The Ambassador of Greece to India H.E. Mr. Dimitrios Ioannou met yesterday with the members of the Greek Club Kyklos in Kolkata. Later in the evening he delivered an excellent speech on Indo-Greek relationships across the centuries in front of a huge audience at the Indian Museum.
Ujjjal Ghosh, 17 March: Greek Ambassador to India, Dimitrios Ioannou, met yesterday at noon with members of the “Greek Club Kyklos” at the Greek Consulate in Kolkata. Also present was Ismini Panagopoulou, head of the political and cultural department of the Embassy. Eleven members of the Greek Club Kyklos participated in this meeting under the direction of the Club’s President Gautam Dasgupta.
The Ambassador was informed in detail about the work of the Greek Club and was presented with some of the publications-magazines and books published by the Kyklos. He was amazed by their excellent work and activities. Praising the long relationship between the two ancient civilizations, he said: “You go on, we stand by.”
At the invitation of the Indian Museum, he gave a special speech in the evening at the Ashutosh Hall on the topic “Palimpsest of Indo-Greek contacts through the millennia: A lasting synthesis and an outlook for the future”.
The meeting started with a wonderful welcome speech by Museum Director Arijit Dutta Chowdhury. The Ambassador began his speech from Alexander the Great. The Greek historian Megasthenes wrote in his book “Indika” that when he appeared as an ambassador at the Maurya palace, Chandragupta told him: “We regard the guests as gods.” Megasthenes was surprised to hear this. He also said that the name “India” was given to this country for the first time by the Greeks. Later, in the year 113 BC, the Indo-Greek king of Taxila, Antialcidas, sent Heliodorus as an ambassador to the Raja Sabha of King Bhagbhadra of Central India. On this occasion, a pillar was built in his memory that still exists today and is known as the Heliodorus pillar. Rock-written (shilalek) edicts of Ashoka in the Greek language are even found in the southern Indian state of Kerala.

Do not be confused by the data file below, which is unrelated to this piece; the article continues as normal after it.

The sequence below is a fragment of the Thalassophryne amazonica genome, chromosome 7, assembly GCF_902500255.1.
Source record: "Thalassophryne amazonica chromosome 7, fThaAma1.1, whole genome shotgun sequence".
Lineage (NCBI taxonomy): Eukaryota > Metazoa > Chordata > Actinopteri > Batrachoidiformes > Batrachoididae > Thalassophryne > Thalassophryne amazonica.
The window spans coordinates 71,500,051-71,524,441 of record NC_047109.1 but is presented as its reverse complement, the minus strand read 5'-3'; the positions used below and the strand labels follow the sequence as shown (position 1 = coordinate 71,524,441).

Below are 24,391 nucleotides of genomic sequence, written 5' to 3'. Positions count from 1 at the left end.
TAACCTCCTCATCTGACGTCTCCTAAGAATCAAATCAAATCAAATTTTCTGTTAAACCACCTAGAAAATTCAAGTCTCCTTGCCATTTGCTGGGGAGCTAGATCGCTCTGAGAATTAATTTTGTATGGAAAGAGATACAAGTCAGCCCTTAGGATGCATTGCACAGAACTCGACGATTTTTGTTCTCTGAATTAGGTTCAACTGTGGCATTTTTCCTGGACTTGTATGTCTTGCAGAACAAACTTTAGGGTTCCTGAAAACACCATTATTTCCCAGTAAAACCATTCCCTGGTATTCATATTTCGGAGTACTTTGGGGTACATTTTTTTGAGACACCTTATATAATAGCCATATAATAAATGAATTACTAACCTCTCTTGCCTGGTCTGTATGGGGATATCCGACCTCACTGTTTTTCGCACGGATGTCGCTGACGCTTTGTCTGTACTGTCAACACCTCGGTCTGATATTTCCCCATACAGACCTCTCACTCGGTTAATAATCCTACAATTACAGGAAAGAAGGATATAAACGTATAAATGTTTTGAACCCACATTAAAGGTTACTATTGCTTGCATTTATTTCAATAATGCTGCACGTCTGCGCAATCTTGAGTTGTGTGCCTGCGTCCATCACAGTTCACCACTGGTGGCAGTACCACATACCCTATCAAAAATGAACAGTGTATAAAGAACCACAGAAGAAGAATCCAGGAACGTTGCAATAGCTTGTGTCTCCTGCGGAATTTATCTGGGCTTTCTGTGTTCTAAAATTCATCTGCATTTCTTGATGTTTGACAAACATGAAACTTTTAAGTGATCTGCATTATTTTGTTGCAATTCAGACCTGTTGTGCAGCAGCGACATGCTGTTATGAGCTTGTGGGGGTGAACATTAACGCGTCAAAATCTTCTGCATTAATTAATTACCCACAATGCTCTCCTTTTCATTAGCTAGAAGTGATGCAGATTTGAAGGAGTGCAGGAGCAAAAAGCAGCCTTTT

After a long historical journey, the Ambassador reached the modern era and spoke about the first Greek Indologist and Sanskritologist Dimitrios Galanos, who initially came as a teacher to the children of the Greek Community in Calcutta and Dhaka. After spending four years there, he went to Benares where he studied the Sanskrit language with particular attention and translated many ancient Indian texts into Greek. He also compiled the first Sanskrit-English-Greek dictionary. He died in Banares in 1833 AD. His tomb is still there today.
Ambassador Ioannou then spoke about the Greek Church in Kalighat, the Greek Cemetery in Fulbagan and the activities of the only Greek sister Nektaria Paradeisi who lives in Kolkata. Sister Nektaria also attended the speech.
Closing, the Ambassador thanked the audience for the warm welcome extended to him and expressed the hope that India and Greece will strengthen their long-standing relationship. “This is only possible through cultural exchanges, business partnerships and mutual brotherhood,” he said.
“Some Greek–related publications of the Greek Club Kyklos in Kolkata” by Ujjal Ghosh, INDIKA 2020.